Morgan Stanley: "The Global Economy Is Deteriorating Faster Than Offsetting Policy Action"

Sunday Start, submitted by Jonathan Garner and James Lord of Morgan Stanley

As regular readers know, Morgan Stanley is pretty bearish on global risk assets. This applies to emerging markets (EM) too, where we've been calling for wider credit spreads, weaker EM currencies, particularly in Asia, and lower equity prices. However, not so long ago the narrative guiding investors ran something like this: The Fed was ahead of the curve, EM bond yields looked attractive in a world of negative interest rates and a US-China trade deal seemed within reach. Meanwhile, EM equity earnings were supposed to be enjoying a 2H19 upswing, led by a Chinese economic recovery and easy comps for sectors like autos and IT hardware.

How quickly things change! In the past few weeks, we've seen the Fed deliver a hawkish rate cut and pass up multiple opportunities to turn more dovish, the US state that it would impose tariffs on all remaining imports from China, loan growth and activity for July disappoint, CNY break 7 versus USD, the US label China a currency manipulator, tensions flare up between India and Pakistan, protests intensify in Hong Kong and Argentina's primary elections deliver a surprise – all leading to sharp moves lower in EM risk asset prices. The bulk of the weakness may now be behind us, and the asset class will probably trough before year-end, but we think there’s a bit more to come in the short term. We wouldn’t be surprised to see MSCI EM equities undershoot our June 2020 base case target of 940 (-4%Y), further losses for Asia FX, and EM credit spreads settle around 380-400bp versus 370bp now.

One key problem is that the global economy is deteriorating faster than offsetting policy action, despite the fact that several EM central banks have begun to step up the pace of easing. Activity is particularly weak in the manufacturing and trade-dependent economies of North Asia, which dominate the EM equities index. Although China could partially offset the impact of additional US tariffs due in early September through additional fiscal easing, we’d still expect GDP growth in that scenario to decelerate further, to 6.0%Y in 4Q versus 6.2%Y in 2Q. China's July data for industrial production (+4.8%Y) and retail sales (+7.6%Y) both materially missed consensus estimates this week. With GDP growth in other major index constituents Korea, Taiwan and South Africa also weakening, we now project aggregate earnings growth for EM of just 1%Y for 2019. Consensus estimates, though tumbling in the last few weeks, still project 4%Y. Moreover, our base case envisions a much weaker EPS recovery in 2020 (9%Y) than consensus (14%Y). Valuations at around 11.0x forward P/E on consensus aren’t sufficiently cheap in our view to compensate for continued earnings risk, and we are targeting a multiple of 10.5x.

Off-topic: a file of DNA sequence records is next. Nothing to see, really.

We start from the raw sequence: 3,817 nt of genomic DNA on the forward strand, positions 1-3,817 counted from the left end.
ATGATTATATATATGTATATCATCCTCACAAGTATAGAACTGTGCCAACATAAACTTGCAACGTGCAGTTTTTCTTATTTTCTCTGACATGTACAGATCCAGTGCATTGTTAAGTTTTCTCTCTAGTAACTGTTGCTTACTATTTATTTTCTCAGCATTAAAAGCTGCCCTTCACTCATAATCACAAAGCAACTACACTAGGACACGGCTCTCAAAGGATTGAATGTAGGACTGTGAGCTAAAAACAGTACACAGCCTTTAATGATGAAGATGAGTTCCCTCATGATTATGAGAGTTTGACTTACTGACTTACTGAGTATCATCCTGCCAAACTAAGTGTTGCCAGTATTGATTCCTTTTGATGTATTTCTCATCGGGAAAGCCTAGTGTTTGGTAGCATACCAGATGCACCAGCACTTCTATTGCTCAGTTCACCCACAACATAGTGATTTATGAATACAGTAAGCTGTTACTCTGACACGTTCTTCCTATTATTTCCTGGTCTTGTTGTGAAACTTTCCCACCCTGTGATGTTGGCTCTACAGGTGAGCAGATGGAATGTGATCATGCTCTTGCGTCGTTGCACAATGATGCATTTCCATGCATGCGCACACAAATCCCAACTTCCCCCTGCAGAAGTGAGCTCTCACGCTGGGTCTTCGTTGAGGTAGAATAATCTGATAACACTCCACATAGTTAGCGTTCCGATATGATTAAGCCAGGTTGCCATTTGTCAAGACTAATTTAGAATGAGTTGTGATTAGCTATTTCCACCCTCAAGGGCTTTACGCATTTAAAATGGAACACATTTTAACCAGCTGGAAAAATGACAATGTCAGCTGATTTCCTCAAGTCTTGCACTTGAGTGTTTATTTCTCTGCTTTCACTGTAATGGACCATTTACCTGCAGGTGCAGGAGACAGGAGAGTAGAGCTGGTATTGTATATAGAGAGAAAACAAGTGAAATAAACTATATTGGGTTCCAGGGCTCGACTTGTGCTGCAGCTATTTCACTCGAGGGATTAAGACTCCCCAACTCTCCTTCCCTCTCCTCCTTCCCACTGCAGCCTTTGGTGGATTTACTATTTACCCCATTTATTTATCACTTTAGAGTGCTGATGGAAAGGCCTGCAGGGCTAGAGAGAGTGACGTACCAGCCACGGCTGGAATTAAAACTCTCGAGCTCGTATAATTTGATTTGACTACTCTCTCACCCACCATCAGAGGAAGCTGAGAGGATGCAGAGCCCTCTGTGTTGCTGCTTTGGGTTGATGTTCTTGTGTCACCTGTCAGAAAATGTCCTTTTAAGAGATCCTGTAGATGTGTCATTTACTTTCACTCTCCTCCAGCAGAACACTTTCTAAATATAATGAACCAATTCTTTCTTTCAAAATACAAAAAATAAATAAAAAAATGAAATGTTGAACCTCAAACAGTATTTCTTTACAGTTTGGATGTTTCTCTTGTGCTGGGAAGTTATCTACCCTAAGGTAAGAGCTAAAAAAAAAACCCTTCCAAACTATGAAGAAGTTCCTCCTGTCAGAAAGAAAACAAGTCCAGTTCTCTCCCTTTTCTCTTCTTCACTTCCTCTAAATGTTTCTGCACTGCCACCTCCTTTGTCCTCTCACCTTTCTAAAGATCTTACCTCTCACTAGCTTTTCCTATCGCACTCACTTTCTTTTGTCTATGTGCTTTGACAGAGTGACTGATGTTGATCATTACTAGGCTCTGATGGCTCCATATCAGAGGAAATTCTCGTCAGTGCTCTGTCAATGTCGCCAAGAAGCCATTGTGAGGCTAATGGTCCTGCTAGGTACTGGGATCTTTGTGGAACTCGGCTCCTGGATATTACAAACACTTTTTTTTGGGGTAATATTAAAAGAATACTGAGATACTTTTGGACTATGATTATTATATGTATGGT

Naturally, the weakness in global growth is linked to the trade tensions between the US and China, and CNY's role in that dispute has come under closer scrutiny. We expect gradual declines in CNY. This process acts as a disinflationary force elsewhere, putting downside pressure on global risk assets.

EM credit markets face near-term risks too. This year, virtually all EM fixed income inflows have been into foreign currency-denominated product, so positioning is fairly heavy. Meanwhile, most of the overweights are in the high yield sector, which is sensitive to a global growth slowdown. The performance of the median fund, while strong in absolute terms this year, is now lagging the benchmark, meaning investors will want to act cautiously in the face of any increase in uncertainty and volatility. And guess what, Argentina just injected a significant amount of uncertainty. Investors are likely to take some chips off the table and protect their gains.

What would make us more constructive, and where are pockets of value? For the overall asset class, the passage of time and lower valuations are needed. Policy action (including from the Fed) and natural cyclical forces should eventually help activity to recover. EM risk assets tend to overshoot and undershoot fair value, with particularly large downside moves in the May-to-October time frame; last week's outflow of US$6 billion from EM-dedicated equity funds was the largest since August 2015. Within EM equities, we continue to prefer Brazil and India to Korea, Taiwan and China/HK. We think Brazil can outperform Asia ex-Japan in FX and Russia and Qatar can outperform in EM credit.